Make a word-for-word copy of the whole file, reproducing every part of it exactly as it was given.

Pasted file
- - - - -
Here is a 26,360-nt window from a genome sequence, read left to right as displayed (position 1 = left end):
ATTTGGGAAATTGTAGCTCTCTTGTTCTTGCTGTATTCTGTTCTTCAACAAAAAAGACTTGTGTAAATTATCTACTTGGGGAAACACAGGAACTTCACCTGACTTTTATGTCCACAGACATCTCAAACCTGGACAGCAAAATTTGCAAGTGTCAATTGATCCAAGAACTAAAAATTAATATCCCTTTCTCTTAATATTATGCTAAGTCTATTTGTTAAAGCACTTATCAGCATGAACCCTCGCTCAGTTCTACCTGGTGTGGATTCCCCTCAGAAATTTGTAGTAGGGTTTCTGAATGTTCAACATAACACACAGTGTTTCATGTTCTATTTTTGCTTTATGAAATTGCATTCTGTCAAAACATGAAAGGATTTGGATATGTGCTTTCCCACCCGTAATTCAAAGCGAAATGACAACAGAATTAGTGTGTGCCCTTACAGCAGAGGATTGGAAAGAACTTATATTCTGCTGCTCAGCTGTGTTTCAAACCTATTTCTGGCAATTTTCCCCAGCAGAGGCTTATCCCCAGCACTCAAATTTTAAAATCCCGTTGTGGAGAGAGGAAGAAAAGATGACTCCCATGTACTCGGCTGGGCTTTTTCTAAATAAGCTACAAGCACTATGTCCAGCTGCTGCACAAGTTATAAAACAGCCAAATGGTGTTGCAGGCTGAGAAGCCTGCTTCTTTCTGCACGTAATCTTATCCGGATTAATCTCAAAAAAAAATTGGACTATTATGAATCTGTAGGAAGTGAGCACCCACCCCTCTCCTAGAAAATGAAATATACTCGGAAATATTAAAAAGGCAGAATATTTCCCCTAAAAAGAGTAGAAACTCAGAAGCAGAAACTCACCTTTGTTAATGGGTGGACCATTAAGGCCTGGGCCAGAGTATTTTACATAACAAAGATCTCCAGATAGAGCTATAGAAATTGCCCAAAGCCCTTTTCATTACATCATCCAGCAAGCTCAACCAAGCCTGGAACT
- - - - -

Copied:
Here is a 26,360-nt window from a genome sequence, read left to right as displayed (position 1 = left end):
ATTTGGGAAATTGTAGCTCTCTTGTTCTTGCTGTATTCTGTTCTTCAACAAAAAAGACTTGTGTAAATTATCTACTTGGGGAAACACAGGAACTTCACCTGACTTTTATGTCCACAGACATCTCAAACCTGGACAGCAAAATTTGCAAGTGTCAATTGATCCAAGAACTAAAAATTAATATCCCTTTCTCTTAATATTATGCTAAGTCTATTTGTTAAAGCACTTATCAGCATGAACCCTCGCTCAGTTCTACCTGGTGTGGATTCCCCTCAGAAATTTGTAGTAGGGTTTCTGAATGTTCAACATAACACACAGTGTTTCATGTTCTATTTTTGCTTTATGAAATTGCATTCTGTCAAAACATGAAAGGATTTGGATATGTGCTTTCCCACCCGTAATTCAAAGCGAAATGACAACAGAATTAGTGTGTGCCCTTACAGCAGAGGATTGGAAAGAACTTATATTCTGCTGCTCAGCTGTGTTTCAAACCTATTTCTGGCAATTTTCCCCAGCAGAGGCTTATCCCCAGCACTCAAATTTTAAAATCCCGTTGTGGAGAGAGGAAGAAAAGATGACTCCCATGTACTCGGCTGGGCTTTTTCTAAATAAGCTACAAGCACTATGTCCAGCTGCTGCACAAGTTATAAAACAGCCAAATGGTGTTGCAGGCTGAGAAGCCTGCTTCTTTCTGCACGTAATCTTATCCGGATTAATCTCAAAAAAAAATTGGACTATTATGAATCTGTAGGAAGTGAGCACCCACCCCTCTCCTAGAAAATGAAATATACTCGGAAATATTAAAAAGGCAGAATATTTCCCCTAAAAAGAGTAGAAACTCAGAAGCAGAAACTCACCTTTGTTAATGGGTGGACCATTAAGGCCTGGGCCAGAGTATTTTACATAACAAAGATCTCCAGATAGAGCTATAGAAATTGCCCAAAGCCCTTTTCATTACATCATCCAGCAAGCTCAACCAAGCCTGGAACT